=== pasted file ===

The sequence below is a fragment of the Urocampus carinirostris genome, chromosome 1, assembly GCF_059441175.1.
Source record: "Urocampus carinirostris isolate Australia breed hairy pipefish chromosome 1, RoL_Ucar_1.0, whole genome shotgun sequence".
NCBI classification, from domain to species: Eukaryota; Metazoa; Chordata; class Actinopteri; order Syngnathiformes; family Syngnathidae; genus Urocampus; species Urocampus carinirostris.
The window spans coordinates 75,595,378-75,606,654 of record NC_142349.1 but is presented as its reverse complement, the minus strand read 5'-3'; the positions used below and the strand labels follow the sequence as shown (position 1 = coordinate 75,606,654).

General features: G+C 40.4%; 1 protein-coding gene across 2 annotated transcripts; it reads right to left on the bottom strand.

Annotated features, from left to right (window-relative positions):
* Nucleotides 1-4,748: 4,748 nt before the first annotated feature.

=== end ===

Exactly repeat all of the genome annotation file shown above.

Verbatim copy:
The sequence below is a fragment of the Urocampus carinirostris genome, chromosome 1, assembly GCF_059441175.1.
Source record: "Urocampus carinirostris isolate Australia breed hairy pipefish chromosome 1, RoL_Ucar_1.0, whole genome shotgun sequence".
NCBI classification, from domain to species: Eukaryota; Metazoa; Chordata; class Actinopteri; order Syngnathiformes; family Syngnathidae; genus Urocampus; species Urocampus carinirostris.
The window spans coordinates 75,595,378-75,606,654 of record NC_142349.1 but is presented as its reverse complement, the minus strand read 5'-3'; the positions used below and the strand labels follow the sequence as shown (position 1 = coordinate 75,606,654).

General features: G+C 40.4%; 1 protein-coding gene across 2 annotated transcripts; it reads right to left on the bottom strand.

Annotated features, from left to right (window-relative positions):
* Nucleotides 1-4,748: 4,748 nt before the first annotated feature.